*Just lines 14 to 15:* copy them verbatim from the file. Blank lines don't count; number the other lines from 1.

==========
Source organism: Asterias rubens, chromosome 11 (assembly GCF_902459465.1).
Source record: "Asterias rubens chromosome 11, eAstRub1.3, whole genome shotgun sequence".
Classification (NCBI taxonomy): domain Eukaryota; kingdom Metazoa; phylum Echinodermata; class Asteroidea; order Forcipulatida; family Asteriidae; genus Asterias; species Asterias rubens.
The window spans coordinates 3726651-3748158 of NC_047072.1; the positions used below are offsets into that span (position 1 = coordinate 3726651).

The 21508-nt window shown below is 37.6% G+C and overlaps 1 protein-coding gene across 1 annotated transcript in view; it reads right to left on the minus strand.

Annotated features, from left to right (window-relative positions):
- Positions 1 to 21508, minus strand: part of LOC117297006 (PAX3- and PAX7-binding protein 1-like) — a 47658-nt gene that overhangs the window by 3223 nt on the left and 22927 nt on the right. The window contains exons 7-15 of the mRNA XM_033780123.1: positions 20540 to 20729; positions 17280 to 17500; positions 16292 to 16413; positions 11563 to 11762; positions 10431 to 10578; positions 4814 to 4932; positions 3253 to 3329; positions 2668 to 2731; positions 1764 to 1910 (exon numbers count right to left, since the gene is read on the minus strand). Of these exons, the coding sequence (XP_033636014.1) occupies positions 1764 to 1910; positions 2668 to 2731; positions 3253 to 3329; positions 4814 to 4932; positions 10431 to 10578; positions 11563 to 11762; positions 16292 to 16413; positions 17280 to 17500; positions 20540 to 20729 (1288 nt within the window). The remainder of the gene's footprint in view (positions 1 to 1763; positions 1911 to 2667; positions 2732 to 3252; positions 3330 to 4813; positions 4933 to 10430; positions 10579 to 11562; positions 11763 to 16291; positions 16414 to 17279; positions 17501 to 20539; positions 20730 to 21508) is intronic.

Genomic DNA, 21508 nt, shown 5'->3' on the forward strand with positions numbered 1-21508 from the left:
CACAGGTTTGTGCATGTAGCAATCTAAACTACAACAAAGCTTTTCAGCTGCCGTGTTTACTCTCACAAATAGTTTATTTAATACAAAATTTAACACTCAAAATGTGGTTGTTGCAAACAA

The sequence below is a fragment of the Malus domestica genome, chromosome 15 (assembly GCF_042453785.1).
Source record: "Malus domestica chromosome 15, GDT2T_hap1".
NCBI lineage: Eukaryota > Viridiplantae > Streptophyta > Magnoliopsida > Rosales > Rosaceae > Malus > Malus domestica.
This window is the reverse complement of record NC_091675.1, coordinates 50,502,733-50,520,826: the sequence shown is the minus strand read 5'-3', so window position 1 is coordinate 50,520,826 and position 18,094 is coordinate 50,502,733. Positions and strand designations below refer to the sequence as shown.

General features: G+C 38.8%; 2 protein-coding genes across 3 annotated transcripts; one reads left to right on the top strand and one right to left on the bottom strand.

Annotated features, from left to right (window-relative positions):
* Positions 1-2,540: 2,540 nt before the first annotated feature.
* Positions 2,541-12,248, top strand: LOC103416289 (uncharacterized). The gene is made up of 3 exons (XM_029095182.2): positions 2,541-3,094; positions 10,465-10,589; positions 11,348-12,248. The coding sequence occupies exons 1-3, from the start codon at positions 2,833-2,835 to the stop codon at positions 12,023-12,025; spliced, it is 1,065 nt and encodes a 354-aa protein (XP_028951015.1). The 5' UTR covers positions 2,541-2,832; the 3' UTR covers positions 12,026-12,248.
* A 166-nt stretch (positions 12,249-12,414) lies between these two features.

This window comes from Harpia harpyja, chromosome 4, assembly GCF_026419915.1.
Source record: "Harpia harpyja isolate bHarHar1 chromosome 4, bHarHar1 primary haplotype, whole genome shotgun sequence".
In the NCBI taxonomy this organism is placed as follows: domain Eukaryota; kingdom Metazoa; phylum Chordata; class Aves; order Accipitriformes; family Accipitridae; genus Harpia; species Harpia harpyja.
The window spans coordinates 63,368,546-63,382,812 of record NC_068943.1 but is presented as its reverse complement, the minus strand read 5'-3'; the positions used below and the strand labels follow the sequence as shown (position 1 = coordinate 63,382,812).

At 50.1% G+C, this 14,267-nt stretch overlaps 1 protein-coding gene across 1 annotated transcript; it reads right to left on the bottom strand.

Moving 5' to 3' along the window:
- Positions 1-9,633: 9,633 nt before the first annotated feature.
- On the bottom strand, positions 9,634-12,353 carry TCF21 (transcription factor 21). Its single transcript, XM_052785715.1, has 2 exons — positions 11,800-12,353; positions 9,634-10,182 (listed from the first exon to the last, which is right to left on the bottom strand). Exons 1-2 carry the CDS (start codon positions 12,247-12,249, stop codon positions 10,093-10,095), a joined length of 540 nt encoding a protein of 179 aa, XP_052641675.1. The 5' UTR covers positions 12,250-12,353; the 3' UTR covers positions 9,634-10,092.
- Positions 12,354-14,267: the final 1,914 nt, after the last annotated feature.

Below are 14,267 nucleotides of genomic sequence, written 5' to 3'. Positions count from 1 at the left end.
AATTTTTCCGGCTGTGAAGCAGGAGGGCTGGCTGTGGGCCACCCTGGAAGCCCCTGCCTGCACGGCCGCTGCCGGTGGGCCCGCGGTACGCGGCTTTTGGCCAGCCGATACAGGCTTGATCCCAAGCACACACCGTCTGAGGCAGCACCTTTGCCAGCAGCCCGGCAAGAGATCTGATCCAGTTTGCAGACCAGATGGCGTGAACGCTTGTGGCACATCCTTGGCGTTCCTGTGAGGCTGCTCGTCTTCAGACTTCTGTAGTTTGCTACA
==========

General features: G+C 38.8%; 2 protein-coding genes across 3 annotated transcripts; one reads left to right on the top strand and one right to left on the bottom strand.

Annotated features, from left to right (window-relative positions):